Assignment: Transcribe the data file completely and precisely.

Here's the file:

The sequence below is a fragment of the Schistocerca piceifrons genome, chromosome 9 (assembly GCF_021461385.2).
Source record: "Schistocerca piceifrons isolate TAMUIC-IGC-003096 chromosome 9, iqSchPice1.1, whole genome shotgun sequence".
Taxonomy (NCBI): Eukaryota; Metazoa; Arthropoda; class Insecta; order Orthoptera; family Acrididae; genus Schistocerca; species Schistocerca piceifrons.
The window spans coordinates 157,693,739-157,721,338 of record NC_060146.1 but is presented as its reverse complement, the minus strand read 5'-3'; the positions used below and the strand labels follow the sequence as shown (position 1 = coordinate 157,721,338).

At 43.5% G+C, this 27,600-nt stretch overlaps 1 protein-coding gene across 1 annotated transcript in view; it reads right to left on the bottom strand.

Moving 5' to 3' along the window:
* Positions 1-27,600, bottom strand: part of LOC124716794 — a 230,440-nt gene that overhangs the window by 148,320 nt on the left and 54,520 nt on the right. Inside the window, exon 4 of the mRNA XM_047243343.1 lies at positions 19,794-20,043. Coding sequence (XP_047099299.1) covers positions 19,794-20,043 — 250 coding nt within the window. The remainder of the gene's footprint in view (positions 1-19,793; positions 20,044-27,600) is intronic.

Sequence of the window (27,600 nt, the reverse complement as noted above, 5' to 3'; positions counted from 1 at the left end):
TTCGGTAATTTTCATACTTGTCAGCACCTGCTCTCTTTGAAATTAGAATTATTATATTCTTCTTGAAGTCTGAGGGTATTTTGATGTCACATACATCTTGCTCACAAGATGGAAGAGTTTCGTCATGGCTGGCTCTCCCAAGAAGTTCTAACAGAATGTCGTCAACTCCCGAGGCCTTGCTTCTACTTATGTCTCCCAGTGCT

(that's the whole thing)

The sequence below is a fragment of the Schistocerca piceifrons genome, chromosome 9 (assembly GCF_021461385.2).
Source record: "Schistocerca piceifrons isolate TAMUIC-IGC-003096 chromosome 9, iqSchPice1.1, whole genome shotgun sequence".
Taxonomy (NCBI): Eukaryota; Metazoa; Arthropoda; class Insecta; order Orthoptera; family Acrididae; genus Schistocerca; species Schistocerca piceifrons.
The window spans coordinates 157,693,739-157,721,338 of record NC_060146.1 but is presented as its reverse complement, the minus strand read 5'-3'; the positions used below and the strand labels follow the sequence as shown (position 1 = coordinate 157,721,338).

At 43.5% G+C, this 27,600-nt stretch overlaps 1 protein-coding gene across 1 annotated transcript in view; it reads right to left on the bottom strand.

Moving 5' to 3' along the window:
* Positions 1-27,600, bottom strand: part of LOC124716794 — a 230,440-nt gene that overhangs the window by 148,320 nt on the left and 54,520 nt on the right. Inside the window, exon 4 of the mRNA XM_047243343.1 lies at positions 19,794-20,043. Coding sequence (XP_047099299.1) covers positions 19,794-20,043 — 250 coding nt within the window. The remainder of the gene's footprint in view (positions 1-19,793; positions 20,044-27,600) is intronic.

Sequence of the window (27,600 nt, the reverse complement as noted above, 5' to 3'; positions counted from 1 at the left end):
TTCGGTAATTTTCATACTTGTCAGCACCTGCTCTCTTTGAAATTAGAATTATTATATTCTTCTTGAAGTCTGAGGGTATTTTGATGTCACATACATCTTGCTCACAAGATGGAAGAGTTTCGTCATGGCTGGCTCTCCCAAGAAGTTCTAACAGAATGTCGTCAACTCCCGAGGCCTTGCTTCTACTTATGTCTCCCAGTGCT